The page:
‘Mountain’ of fraud allegations cited by DA seeking Trump’s tax papers

New York: The Manhattan District Attorney's office has told a federal appeals court that its quest to gain access to US President Donald Trump’s tax returns is supported by “a mountainous record" of public allegations of misconduct.

The President and Manhattan District Attorney Cyrus Vance Jnr have been battling for more than a year over a subpoena sent to Trump's accounting firm, Mazars USA, seeking eight years worth of his tax documents.

Manhattan District Attorney Cyrus Vance Jnr leads the investigation into US President Donald Trump’s tax affairs.Credit:AP

Layers for Trump have argued that Vance, a Democrat, is just trying to smear the President with an overly broad investigation that has no legal basis.

In a filing with the 2nd US Circuit Court of Appeals, lawyers for Vance again declined to reveal exactly why Trump is under investigation, citing grand jury secrecy rules.

But they cited multiple news reports in which Trump or his companies have been accused of overstating the value of his assets when dealing with potential business partners and lenders while minimising the value of those same assets for tax purposes.

US President Donald Trump calls the New York tax investigation a which hunt.Credit:AP

The reports, prosecutors wrote, would justify a grand jury inquiry into a range of possible crimes, including tax and insurance fraud and falsification of business records. It is the first time the office has suggested tax fraud might be among the possible areas of investigation, The New York Times wrote.

“Any investigation into the types of potential financial improprieties described above would, of necessity, require a review, not only of tax returns, but source documents, working papers, and communications of the sort identified in the Mazars Subpoena, to evaluate the accuracy and good faith of the positions taken in the filings, as well as the roles of various employees and other potential witnesses,” the filing said.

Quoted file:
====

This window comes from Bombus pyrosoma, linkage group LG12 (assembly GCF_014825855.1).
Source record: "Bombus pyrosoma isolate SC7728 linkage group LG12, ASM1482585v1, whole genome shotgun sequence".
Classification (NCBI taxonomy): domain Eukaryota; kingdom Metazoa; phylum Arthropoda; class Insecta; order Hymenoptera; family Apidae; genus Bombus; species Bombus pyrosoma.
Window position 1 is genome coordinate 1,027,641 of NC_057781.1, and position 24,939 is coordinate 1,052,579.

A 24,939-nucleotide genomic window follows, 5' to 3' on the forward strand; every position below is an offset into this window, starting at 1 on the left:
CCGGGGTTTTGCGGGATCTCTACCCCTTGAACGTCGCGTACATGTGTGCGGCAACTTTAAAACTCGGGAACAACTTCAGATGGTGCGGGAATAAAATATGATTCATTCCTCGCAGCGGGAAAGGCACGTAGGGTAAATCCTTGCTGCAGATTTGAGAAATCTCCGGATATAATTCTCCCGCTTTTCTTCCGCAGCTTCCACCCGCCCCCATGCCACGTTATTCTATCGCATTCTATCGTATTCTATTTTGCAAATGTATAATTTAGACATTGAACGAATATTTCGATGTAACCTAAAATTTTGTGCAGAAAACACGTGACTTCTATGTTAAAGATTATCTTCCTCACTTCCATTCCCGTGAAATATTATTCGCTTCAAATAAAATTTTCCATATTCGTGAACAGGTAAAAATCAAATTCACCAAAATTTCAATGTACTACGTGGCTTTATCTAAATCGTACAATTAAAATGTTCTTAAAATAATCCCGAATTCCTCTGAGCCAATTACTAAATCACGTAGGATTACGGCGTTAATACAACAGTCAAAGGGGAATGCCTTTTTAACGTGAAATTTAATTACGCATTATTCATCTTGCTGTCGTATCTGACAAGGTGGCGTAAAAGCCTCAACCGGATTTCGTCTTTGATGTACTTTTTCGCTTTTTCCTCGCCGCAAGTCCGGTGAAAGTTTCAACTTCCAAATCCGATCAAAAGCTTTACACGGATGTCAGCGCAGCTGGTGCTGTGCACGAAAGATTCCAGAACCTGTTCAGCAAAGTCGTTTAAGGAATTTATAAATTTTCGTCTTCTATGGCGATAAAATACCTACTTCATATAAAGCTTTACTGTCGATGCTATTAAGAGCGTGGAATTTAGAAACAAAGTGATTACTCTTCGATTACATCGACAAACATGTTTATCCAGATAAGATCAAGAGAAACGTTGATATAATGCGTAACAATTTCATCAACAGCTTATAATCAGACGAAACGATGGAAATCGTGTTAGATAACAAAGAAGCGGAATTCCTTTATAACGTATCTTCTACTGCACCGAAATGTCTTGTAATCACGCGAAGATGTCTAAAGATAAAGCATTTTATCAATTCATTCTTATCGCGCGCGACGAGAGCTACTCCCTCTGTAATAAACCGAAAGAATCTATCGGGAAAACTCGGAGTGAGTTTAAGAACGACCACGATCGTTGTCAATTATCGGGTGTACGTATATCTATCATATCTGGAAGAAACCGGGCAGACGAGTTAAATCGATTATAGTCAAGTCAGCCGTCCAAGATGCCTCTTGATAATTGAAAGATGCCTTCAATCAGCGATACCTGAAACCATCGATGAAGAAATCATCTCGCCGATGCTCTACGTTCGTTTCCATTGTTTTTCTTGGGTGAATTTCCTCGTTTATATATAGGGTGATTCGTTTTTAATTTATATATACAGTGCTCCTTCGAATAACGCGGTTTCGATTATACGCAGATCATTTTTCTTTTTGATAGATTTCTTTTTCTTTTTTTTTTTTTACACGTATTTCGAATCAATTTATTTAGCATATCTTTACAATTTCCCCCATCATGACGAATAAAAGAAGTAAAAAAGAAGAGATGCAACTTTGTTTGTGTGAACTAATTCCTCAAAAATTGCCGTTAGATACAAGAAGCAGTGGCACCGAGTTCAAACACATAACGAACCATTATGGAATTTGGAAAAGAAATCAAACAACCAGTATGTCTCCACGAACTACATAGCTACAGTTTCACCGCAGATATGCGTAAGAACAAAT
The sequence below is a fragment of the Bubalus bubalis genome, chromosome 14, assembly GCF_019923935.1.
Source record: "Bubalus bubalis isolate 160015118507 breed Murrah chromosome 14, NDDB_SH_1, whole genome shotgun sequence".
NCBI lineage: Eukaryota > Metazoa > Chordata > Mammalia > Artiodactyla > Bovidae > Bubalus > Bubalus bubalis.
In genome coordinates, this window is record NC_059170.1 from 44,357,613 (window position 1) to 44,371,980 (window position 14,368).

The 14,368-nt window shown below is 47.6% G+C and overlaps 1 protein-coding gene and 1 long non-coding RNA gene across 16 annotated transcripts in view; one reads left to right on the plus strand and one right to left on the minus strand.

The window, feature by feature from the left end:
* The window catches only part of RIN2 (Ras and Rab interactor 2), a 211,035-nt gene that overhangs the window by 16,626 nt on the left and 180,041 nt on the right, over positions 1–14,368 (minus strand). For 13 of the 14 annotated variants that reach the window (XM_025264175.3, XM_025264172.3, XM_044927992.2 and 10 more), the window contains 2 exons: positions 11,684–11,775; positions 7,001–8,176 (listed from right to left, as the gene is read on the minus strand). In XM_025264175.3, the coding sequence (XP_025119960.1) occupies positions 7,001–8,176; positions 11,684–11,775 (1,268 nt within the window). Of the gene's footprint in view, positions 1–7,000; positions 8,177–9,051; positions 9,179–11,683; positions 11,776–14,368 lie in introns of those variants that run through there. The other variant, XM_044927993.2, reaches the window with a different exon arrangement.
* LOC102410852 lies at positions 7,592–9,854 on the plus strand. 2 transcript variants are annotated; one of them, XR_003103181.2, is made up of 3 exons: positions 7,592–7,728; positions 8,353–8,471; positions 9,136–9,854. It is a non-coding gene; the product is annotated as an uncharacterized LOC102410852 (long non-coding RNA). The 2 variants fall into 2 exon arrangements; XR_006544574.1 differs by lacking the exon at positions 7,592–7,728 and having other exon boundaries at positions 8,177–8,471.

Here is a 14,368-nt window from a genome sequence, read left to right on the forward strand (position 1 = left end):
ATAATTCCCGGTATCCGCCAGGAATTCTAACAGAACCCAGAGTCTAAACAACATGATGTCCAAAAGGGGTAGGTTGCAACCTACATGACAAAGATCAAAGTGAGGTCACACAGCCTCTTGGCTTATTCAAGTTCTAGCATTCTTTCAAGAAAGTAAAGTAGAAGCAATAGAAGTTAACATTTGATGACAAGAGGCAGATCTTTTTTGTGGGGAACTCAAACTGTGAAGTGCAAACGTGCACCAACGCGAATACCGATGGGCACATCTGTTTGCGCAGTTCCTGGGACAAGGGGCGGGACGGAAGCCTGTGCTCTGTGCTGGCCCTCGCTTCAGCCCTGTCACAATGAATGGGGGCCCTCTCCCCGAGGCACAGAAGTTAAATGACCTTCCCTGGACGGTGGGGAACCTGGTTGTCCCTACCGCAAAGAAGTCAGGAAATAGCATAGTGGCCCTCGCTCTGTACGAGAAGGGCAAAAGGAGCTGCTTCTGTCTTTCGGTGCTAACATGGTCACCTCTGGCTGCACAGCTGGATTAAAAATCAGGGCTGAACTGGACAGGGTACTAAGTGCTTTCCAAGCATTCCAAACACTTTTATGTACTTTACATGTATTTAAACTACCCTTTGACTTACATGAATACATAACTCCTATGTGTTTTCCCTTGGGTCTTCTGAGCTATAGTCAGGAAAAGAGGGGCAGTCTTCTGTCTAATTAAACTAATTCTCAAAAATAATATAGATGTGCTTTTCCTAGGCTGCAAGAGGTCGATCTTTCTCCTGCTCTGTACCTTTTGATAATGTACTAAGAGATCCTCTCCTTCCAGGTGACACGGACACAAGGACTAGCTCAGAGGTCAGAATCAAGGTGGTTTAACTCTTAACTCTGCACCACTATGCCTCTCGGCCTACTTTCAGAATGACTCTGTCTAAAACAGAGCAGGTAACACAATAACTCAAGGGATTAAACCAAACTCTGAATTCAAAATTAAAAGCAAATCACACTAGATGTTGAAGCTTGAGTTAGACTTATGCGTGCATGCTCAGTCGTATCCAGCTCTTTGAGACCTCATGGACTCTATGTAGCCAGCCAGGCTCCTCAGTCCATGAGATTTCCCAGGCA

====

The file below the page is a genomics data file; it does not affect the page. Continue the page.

Trump has called Vance's investigation “a fishing expedition” and “a continuation of the witch hunt — the greatest witch hunt in history.”

The US Supreme Court has already ruled against Trump once in the case, dismissing his argument that presidents are immune from state criminal inquiries as long as they are in office.

Trump's legal team then tried a different approach, saying the subpoena seeking his returns was issued in bad faith.

That argument was also rejected by a federal judge last month. Trump appealed.

Even if the appeals court decides in Vance's favour, it is unlikely that Trump's returns will then become public before the election. Any material produced as a result of the subpoena will also be protected by grand jury secrecy rules.


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